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Tablets From The Sippar Library V. An Incantation From Mīs Pî

  • F. N. H. Al-Rawi and A. R. George


The tablet IM 124645 was excavated in 1986 in niche 3 A of the library. It offers a version of an incantation from Tablet III of Mīs pî, the series of rituals that accompanied the restoration and re-animation of divine statues. In the incantation a purification priest requests the gods Ea, Šamaš and Asalluḫi to “determine the destiny” of the divine statue so that it may be provided with a mouth to eat and ears to hear. Our knowledge of this incantation is slightly improved by the discovery of the new manuscript.

In addition, IM 124645 clarifies our understanding of a tablet from Hama inscribed with a longer version of the incantation. By virtue of the subscript of the Hama tablet, ana lumun(ḫ ul) ṣēri(m u š), “against the evil portended by a snake”, this incantation was considered by its editor, translators and others to be a n a m . b ú r. b i. The incantation is catalogued by W. R. Mayer as Ea, Šamaš, Marduk/Asalluḫi l b. Mayer lists as duplicates the two Kuyunjik fragments, Sm 290 and Sm 1414. Of these two pieces the former is clearly Mīs pî, and duplicates the beginning of the incantation (Sm 290 rev. 6′–10′ // IM 124645 1–4). The latter piece, still unpublished, duplicates slightly more of the text (Sm 1414 1′–8′ // IM 124645 1–7), indeed enough to show that, like IM 124645, it lacks the section characterized by verbs in the 2nd person pl. (Hama 7–11). Thus Sm 1414 joins IM 124645 as a second published source for the shorter version of the incantation, while the Hama tablet remains, for the moment, the sole certain witness to the longer version. Sm 290 is too barely preserved to be sure which version it held.



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2. In view of the fact that so little is missing at the beginning of the line, the first word is restored after Sm 290 rev. 7′: da-a-a-an (Læssøe, , Bīt Rimki, p. 2654; Pl. 3, no. 10) rather than the Hama tablet: [da-i]-nu di-ni (Læssøe, , Iraq 18, p. 61, 2).

4. Where the Sippar manuscript has giš-ḫur-ra the Hama tablet has signs that Læssøe read is-qé- ˹e˺-[ti]; however the copy (and the space available) suggests there gišḫur˺-r[i]. Sm 1414 has, probably, also giš-ḫ[ur-ri] (1. 4′).

5. In the Hama tablet for Læssøe's [mu]-kin 7 read now [pa-qí]-du (1. 6), with Sm 1414 5′: pa-qí-du. Where Sippar has na-bu-ú Hama reads [mu]-du-ú (1. 7). However, Sm 1414 has b]a-nu-ú (1. 6′), for which nābû may be a simple error, if not a true variant.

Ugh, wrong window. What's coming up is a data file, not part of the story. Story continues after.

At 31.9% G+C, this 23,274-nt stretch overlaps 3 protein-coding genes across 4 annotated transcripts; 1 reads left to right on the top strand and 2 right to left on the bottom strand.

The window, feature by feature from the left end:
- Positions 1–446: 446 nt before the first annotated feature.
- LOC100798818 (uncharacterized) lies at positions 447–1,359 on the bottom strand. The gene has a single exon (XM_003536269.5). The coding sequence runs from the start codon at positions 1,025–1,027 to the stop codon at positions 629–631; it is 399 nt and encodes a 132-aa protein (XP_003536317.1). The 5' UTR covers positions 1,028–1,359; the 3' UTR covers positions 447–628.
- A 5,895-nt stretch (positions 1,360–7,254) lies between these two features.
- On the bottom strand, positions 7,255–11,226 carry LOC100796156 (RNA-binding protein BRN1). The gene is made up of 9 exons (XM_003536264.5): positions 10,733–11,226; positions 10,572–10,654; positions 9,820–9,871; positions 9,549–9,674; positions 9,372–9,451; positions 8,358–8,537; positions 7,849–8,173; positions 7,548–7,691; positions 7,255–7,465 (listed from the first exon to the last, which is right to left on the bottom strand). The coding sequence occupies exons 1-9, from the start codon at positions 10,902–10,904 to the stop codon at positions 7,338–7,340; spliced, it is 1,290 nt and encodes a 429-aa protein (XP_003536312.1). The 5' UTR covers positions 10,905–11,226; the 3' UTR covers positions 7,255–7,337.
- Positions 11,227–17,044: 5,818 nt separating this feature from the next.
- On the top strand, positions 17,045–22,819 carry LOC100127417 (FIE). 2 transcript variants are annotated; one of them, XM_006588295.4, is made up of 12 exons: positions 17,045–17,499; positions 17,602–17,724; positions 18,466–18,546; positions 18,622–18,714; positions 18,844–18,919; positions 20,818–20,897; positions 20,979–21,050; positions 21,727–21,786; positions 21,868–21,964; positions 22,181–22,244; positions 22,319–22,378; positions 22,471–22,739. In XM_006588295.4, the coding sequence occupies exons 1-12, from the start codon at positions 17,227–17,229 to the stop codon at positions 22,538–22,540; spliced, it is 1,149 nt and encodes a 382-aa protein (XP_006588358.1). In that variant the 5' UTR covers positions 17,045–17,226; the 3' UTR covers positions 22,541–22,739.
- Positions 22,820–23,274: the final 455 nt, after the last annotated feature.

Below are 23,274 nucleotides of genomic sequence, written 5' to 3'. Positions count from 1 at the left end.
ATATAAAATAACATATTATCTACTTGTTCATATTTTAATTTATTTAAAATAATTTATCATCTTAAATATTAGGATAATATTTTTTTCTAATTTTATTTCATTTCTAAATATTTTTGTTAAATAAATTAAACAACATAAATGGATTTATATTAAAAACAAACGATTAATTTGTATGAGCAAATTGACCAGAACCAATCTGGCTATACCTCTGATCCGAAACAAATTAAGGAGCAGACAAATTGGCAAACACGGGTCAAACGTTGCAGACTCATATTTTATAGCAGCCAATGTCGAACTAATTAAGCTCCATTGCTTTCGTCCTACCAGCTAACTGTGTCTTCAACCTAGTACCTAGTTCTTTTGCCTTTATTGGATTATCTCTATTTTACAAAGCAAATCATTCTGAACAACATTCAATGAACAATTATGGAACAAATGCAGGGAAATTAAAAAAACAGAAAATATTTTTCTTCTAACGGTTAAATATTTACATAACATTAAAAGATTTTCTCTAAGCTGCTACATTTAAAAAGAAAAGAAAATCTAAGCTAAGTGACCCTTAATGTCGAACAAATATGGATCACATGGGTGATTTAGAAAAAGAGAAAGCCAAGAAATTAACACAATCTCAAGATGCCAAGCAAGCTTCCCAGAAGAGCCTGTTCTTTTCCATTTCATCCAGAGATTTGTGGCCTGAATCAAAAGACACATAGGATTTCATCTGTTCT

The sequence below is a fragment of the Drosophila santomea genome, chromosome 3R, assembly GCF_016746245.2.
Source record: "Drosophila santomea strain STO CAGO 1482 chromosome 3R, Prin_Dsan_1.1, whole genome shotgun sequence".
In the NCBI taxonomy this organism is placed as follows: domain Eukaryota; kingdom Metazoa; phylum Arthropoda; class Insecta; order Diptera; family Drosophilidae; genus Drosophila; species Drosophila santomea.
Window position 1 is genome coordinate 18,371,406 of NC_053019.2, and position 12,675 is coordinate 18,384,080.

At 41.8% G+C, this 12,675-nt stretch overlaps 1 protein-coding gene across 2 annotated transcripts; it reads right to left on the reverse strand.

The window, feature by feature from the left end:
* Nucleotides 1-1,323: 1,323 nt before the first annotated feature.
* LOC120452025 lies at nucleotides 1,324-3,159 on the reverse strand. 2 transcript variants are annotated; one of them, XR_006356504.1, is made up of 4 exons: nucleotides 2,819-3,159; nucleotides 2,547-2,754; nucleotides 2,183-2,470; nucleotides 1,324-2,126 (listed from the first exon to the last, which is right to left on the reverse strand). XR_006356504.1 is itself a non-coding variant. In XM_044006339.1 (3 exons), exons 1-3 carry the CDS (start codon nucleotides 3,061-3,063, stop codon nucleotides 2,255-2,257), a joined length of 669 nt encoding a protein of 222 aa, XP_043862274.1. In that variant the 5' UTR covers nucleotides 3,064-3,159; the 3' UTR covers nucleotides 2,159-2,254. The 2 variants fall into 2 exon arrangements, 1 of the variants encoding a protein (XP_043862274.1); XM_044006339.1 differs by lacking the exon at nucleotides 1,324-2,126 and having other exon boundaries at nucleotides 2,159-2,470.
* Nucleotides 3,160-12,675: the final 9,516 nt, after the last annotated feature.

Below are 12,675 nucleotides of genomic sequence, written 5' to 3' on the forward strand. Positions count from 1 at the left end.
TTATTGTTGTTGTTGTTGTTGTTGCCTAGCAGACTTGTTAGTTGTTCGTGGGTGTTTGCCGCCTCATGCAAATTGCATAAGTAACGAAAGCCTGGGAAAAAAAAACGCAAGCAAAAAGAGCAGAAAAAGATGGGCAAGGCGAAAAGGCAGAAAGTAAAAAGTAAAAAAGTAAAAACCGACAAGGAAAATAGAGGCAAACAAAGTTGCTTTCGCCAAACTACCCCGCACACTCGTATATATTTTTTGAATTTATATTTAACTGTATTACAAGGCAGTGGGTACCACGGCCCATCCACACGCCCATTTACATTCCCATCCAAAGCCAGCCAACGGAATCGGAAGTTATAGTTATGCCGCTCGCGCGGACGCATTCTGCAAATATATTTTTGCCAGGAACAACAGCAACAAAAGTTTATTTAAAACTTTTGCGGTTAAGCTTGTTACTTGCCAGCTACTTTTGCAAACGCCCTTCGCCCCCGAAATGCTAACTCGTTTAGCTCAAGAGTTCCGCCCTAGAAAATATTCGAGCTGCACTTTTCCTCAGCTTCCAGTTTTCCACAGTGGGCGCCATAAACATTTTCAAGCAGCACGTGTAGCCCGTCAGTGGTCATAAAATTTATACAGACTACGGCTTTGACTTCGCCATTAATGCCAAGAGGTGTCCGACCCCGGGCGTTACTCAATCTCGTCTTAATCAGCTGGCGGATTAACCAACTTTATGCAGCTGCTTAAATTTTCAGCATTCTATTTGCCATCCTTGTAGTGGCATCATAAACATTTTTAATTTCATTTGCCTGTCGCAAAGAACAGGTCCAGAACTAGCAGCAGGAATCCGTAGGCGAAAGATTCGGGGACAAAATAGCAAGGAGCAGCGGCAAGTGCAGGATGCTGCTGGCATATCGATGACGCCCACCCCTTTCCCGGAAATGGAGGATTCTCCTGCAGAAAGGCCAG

6. In the version of the incantation given by the Hama tablet several lines of additional material fall between tēlilti (1. 7) and ša ili, and the latter phrase opens a clause read by Læssøe as šá DINGIR u ˹d˹[Iš-tar] ta-ḫ[a-ṭa k]a-lis pa-rak-ku (1. 11). Whether that is correct may be open to doubt, but on Sippar it is difficult to obtain satisfactory meaning if ša ilī begins a new clause.

9. Note the unconventional orthography for šangammāḫu, which is usually written in Sumerian (s á n g a. m a ḫ) or phonetically. At the end of the line a reading eri-du 10ki! might also be considered. In the Hama tablet one may now read e[ri-d]u 10 instead of Læssøe's ˹i˺-[du]-u (1. 19). The self-identification of the officiant as one who wields the magic of Eridu is common in exorcistic texts (which rules out a reading urusìp-par 5). It is sufficient to quote just one other example: ka.tu6.gál er i d uki. g a . k e4 nam. šub // a-šip eri-du10 šá ši-pat-su nak-lat a-na-ku, “I am the exorcist of Eridu, whose incantation is skilful” (CT 16 28, 52–3: Utukkū lemnūtu).

12. In the Hama tablet read now ˹eb˺-[bu-t]u.

13. The development aškus<arkus is not unexpected (see GAG §35 c), but the phonetic writing is most unusual, and probably symptomatic of a manuscript written at dictation.

20. The sign a 1 a m, here and in two unpublished duplicates from Kuyunjik which duplicate ll. 18 ff. (courtesy of C. B. F. Walker), means that the broken word in the Hama tablet (1. 26) must now be restored ṣa-al- [mi, “statue”, not ṣa-al-[li, “sleeper” (Læssøe; CAD Ṣ, p. 74; Š/l, p. 362; AHw, p. 1077), or (mu)-ṣa-a-al-[li, “suppliant” (Caplice). [See now Mayer, W. R., Or NS 63 (1994), p. 117, citing other instances also.] This reference to a statue, especially, makes it clear that the incantation given on the Hama tablet belongs, like that on IM 124645, to Mīs pî. The fact that the Hama tablet bears a subscript which appears to indicate that the incantation was recited as a n a m .búr. b i against snakes must be understood as an example of borrowing from one genre to the other. An incantation that begins in a very similar fashion and is clearly of the n a m . b ú r. b i genre is edited by Caplice, R. I., Or NS 40 (1971), pp. 156–8 (catalogued by Mayer, Untersuchungen, as Ea, Šamaš, Marduk/Asalluḫi 1 a). This may have encouraged a general confusion as to what were the particular functions of the various incantations to this group of deities.

22–3. The emendations follow the unpublished Kuyunjik manuscripts. At the beginning of 1. 23 ilu šū means, of course, the deity incarnate in the statue, and Læssøe's restoration [LÚ] (so also Caplice) is no longer tenable.

25. This short colophon defies immediate decipherment. Is šá-GA-NI a personal name (“according to PN”)? Alternatively, is it an unexplained cryptic writing for šáṭir (“written according to dictation”), or a cryptography gone wrong (i.e., šá-ṭur! =šá-ṭir x)?. Less probable are makkūrīšu(n í g . g a . n i), “according to (a tablet in) his possession,” and šá labirīšu(s u m u n!. n i), “according to its original.”

Tablets From The Sippar Library V. An Incantation From Mīs Pî

  • F. N. H. Al-Rawi and A. R. George


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